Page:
Gail Walker Watch

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I like the Belfast Telegraph. One big reason why I like it is that you always get a comforting sense of familiarity from it, sort of like you used to get from the Irish News in its old Vatican Times format, before it discovered Lifestyle and Yoof. The Tele does not go arsing about with funky graphics or swishy fonts. The O’Reilly regime seems to have realised that Tele readers value their continuity and, with the obvious exception of Saoirse, there are few papers I know that do continuity better.

You find this with the Tele’s line-up of columnists, many of whom have been in situ for decades. There is the venerable Eric Waugh, who for some reason always puts me in mind of the 150-year-old Dalai Lama in Lost Horizon. There is the estimable Barry White, who almost always has something stimulating to say. There is Captain Eamo, who manages to squeeze in writing for the Tele every week with churning out regular columns for Hot Press, Socialist Worker, the Donegal Democrat and for all I know the New Light of Myanmar. The newspaper reader often gets the sense that this isn’t your life, it’s Eamonn McCann’s life and you’re just squatting in it. And there is woman-in-the-street Lindy McDowell, who in these confusing days of the New Dispensation can still be relied on to grouse about uppity fenians, defend the honour of the RUC and, when the loyalists have done something really outrageous, to slam bad behaviour on both sides.

Most of these pundits hew closely to local politics, increasing the sense of familiarity – Eamo ranges a bit further, but always comes back home eventually. This is one of the reasons I’ve been reading Gail Walker. Gail either has higher ambitions or doesn’t know her limitations or both, and is apt to pronounce on whatever swims into her stream of consciousness. This gives her a sort of glorious unpredictability that’s rare in the local media.

Which is why my heart sinks when Gail does local politics. What we’ve got this week is a rumination on the end of Operation Banner, of the sort that Lindy could have done more cogently. Most of this is the usual boilerplate about how the Brits came here in ’69 to separate the warring tribes, and prevented a Bosnia-style bloodbath at the expense of 763 casualties. Well, fair enough, although lots of people in our community would see things a little differently. And that’s sort of the point because Gail, being Gail, can’t resist going off on a tear about how the liberal media (and I can guess which broadcaster she has in mind) covered the event.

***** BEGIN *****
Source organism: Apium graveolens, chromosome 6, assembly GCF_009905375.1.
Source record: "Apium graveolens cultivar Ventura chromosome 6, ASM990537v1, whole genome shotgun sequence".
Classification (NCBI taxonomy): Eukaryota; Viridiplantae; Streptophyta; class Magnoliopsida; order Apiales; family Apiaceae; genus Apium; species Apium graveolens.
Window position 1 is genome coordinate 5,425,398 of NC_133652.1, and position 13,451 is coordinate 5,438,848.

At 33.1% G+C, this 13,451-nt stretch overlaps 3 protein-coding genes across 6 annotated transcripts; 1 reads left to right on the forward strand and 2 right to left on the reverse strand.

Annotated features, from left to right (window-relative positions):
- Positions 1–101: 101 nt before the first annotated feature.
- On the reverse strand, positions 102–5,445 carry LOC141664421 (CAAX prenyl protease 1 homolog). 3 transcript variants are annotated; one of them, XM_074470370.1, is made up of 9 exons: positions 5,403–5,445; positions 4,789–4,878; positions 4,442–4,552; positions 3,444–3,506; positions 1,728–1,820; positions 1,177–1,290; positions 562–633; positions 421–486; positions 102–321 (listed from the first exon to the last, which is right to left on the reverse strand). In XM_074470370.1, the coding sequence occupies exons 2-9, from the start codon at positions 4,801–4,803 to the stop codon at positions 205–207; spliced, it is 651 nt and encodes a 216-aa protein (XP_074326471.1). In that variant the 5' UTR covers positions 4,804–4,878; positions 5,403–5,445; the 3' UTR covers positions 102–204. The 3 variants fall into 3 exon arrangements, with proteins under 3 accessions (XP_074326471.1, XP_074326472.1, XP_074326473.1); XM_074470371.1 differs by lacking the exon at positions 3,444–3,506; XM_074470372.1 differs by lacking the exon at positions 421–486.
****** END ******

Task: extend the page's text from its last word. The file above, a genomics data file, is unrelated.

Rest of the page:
Now, I watched the Operation Banner coverage. There was lots and lots of stuff about the Brits keeping the peace between the warring tribes, proper respect given to the 763 casualties, and, to provide balance, a brief soundbite from Gerry Kelly about how many nationalists saw the Brits as oppressors, which is the very least that Gerry’s constituents in North Belfast – you know, Gail, the ones who elected him to Stormont – would expect of him. This last has outraged Gail, who seems to have replayed the coverage in her mind multiple times, editing as she went, because she’d have you believe that TV viewers were subjected to hours of unalloyed republican propaganda. What did she want? A flag-waving tribute to the wonderful British army, with no naysayers allowed on the air? Oh, hold on.

Elsewhere, Gail slags off the Spice Girls yet again. Ho hum. And a little bit on the tastefulness of these watches made from the hull of the Titanic that are being sold – though it isn’t quite clear from Gail’s argumentation whether she objects most to the bad taste, the clunky design or the extortionate price tag.

And, on Gail’s ongoing coverage of poor manners, she snipes at couples who insist on feeling each other up in public. Between this and her preoccupation with saucy schoolgirls, I seem to sense a theme developing. It’s the kind of thing that makes me hope ITV sign Gail up as a panellist on Loose Women, so she can spend her lunchtimes discussing penis size with Coleen Nolan and Jakki Brambles. It would be an appropriate punishment for inflicting this sort of bluestocking moralism on the reading public.

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